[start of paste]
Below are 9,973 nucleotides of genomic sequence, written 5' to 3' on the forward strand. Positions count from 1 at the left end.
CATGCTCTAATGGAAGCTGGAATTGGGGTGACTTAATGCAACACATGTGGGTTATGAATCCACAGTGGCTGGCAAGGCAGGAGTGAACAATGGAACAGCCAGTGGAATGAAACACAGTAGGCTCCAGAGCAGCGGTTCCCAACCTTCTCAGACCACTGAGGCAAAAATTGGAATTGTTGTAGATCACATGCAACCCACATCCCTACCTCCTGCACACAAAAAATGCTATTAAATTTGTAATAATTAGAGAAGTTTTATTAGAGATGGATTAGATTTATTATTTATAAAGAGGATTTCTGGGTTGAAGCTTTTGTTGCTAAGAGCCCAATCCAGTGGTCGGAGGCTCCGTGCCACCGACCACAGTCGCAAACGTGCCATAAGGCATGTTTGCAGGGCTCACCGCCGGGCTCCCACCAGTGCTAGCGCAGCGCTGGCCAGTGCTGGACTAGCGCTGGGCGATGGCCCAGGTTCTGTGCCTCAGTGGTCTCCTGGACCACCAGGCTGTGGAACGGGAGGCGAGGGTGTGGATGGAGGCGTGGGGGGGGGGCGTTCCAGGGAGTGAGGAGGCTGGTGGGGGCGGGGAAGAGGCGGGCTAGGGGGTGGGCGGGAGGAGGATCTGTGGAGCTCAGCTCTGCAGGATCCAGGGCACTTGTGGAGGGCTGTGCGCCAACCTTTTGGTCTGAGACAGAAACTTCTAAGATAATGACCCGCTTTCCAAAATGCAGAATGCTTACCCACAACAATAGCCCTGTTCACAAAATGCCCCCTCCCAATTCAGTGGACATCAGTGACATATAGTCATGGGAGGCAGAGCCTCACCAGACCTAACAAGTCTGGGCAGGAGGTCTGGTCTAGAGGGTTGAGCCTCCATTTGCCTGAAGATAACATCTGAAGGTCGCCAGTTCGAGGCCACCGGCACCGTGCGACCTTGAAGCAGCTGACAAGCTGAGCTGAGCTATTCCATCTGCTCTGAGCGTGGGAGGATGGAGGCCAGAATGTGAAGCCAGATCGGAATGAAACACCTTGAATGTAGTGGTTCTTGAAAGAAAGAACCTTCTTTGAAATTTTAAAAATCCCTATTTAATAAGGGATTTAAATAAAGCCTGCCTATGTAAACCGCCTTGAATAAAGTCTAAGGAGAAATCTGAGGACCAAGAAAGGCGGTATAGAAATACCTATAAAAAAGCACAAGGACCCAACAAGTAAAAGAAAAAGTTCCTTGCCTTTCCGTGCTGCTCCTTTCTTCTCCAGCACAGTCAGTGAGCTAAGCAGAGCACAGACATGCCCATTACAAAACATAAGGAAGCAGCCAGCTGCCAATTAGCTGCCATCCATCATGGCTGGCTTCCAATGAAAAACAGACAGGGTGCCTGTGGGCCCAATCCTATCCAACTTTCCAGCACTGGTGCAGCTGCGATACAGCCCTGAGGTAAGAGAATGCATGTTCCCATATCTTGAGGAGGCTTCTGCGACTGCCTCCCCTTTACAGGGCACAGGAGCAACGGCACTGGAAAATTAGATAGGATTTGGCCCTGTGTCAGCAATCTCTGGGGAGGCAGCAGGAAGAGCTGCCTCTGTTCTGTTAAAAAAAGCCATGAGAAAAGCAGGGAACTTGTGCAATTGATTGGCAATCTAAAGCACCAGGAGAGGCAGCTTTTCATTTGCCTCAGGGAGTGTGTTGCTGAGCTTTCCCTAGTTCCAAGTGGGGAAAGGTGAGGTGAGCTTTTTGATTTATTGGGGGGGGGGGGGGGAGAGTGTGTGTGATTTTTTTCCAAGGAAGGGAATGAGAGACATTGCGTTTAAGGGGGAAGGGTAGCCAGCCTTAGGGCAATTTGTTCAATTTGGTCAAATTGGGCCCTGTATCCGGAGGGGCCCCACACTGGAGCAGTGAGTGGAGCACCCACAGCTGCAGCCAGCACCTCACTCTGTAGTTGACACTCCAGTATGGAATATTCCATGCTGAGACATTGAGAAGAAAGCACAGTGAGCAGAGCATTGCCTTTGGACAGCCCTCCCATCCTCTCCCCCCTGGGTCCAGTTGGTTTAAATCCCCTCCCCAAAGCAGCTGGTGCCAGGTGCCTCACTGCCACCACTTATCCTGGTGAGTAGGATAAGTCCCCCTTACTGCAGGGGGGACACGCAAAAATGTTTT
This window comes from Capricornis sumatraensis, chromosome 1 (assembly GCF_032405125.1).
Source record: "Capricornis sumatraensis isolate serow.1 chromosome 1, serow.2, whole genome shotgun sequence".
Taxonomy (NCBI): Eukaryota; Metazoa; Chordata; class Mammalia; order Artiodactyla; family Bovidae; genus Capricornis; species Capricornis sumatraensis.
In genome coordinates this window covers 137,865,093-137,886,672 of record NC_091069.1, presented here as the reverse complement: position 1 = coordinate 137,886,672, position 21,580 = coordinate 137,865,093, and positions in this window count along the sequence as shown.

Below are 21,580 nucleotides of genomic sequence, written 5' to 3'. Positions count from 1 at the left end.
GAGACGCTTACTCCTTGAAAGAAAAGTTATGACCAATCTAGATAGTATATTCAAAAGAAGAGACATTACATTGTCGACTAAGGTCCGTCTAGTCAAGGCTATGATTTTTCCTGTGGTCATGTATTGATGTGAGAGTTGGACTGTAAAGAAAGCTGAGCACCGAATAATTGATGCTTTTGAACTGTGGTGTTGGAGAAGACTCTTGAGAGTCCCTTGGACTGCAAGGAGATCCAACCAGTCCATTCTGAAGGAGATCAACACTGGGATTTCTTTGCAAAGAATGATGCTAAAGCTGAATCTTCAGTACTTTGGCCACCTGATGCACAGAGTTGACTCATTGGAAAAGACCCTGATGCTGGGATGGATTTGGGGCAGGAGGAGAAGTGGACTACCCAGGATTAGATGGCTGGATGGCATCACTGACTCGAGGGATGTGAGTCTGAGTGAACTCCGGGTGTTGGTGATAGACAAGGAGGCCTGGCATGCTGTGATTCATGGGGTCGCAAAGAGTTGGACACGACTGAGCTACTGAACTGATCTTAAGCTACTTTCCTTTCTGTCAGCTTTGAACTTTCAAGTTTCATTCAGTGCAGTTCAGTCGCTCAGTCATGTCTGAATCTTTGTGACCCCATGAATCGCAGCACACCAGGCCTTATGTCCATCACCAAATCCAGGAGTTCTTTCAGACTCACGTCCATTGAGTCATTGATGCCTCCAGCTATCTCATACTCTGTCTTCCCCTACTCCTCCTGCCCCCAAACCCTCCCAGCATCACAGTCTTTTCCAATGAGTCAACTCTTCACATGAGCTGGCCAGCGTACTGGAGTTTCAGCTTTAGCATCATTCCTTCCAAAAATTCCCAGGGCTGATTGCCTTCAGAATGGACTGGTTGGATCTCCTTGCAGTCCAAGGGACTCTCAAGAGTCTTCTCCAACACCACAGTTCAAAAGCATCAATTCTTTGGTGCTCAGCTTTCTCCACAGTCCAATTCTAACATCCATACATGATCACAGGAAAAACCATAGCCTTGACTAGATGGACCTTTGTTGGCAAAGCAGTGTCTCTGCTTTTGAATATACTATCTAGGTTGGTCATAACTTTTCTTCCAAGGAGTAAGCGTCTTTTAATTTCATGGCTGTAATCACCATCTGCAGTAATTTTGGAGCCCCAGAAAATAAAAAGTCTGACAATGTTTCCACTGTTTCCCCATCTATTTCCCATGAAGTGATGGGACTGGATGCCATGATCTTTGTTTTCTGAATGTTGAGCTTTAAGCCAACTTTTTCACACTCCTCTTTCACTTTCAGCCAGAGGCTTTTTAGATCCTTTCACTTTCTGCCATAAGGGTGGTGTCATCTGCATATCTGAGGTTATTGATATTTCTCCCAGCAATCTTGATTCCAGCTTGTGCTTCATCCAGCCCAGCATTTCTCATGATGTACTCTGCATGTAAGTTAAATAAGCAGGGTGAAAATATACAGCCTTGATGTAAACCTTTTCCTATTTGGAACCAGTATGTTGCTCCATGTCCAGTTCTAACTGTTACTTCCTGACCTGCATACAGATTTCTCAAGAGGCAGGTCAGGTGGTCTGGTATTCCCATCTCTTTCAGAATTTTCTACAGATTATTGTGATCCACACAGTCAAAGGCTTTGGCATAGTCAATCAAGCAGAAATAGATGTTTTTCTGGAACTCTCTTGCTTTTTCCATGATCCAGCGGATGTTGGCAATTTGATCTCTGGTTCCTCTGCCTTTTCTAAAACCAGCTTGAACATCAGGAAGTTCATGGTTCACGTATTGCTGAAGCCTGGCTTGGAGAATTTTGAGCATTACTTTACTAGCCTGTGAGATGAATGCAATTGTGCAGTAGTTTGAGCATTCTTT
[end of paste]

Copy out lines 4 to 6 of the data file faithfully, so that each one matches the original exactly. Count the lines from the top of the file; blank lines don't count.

Source record: "Capricornis sumatraensis isolate serow.1 chromosome 1, serow.2, whole genome shotgun sequence".
Taxonomy (NCBI): Eukaryota; Metazoa; Chordata; class Mammalia; order Artiodactyla; family Bovidae; genus Capricornis; species Capricornis sumatraensis.
In genome coordinates this window covers 137,865,093-137,886,672 of record NC_091069.1, presented here as the reverse complement: position 1 = coordinate 137,886,672, position 21,580 = coordinate 137,865,093, and positions in this window count along the sequence as shown.